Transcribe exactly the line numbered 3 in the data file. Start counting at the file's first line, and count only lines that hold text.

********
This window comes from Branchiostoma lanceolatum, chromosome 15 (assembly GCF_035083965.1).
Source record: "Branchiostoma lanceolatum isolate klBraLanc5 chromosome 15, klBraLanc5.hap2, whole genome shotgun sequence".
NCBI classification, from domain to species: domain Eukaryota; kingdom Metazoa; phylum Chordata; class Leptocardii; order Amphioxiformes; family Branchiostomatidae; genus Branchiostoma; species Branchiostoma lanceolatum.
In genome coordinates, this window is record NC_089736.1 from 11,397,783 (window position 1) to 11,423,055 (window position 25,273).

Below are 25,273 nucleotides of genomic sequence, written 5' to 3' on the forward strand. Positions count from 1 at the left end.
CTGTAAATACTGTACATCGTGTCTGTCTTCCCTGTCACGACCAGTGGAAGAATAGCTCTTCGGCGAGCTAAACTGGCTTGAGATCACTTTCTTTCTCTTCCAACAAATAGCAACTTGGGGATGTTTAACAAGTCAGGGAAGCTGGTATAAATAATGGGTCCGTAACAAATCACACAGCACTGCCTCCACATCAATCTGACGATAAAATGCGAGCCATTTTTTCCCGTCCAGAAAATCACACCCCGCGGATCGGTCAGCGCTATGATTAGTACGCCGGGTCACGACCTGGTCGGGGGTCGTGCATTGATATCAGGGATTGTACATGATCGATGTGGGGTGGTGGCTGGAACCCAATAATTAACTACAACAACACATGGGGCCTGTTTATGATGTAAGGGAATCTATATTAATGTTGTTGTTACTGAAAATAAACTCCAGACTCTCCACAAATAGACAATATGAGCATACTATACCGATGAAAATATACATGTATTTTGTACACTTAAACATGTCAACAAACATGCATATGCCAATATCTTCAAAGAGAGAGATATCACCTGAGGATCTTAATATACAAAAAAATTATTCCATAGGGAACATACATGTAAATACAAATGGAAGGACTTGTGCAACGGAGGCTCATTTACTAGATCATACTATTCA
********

NCBI classification, from domain to species: domain Eukaryota; kingdom Metazoa; phylum Chordata; class Leptocardii; order Amphioxiformes; family Branchiostomatidae; genus Branchiostoma; species Branchiostoma lanceolatum.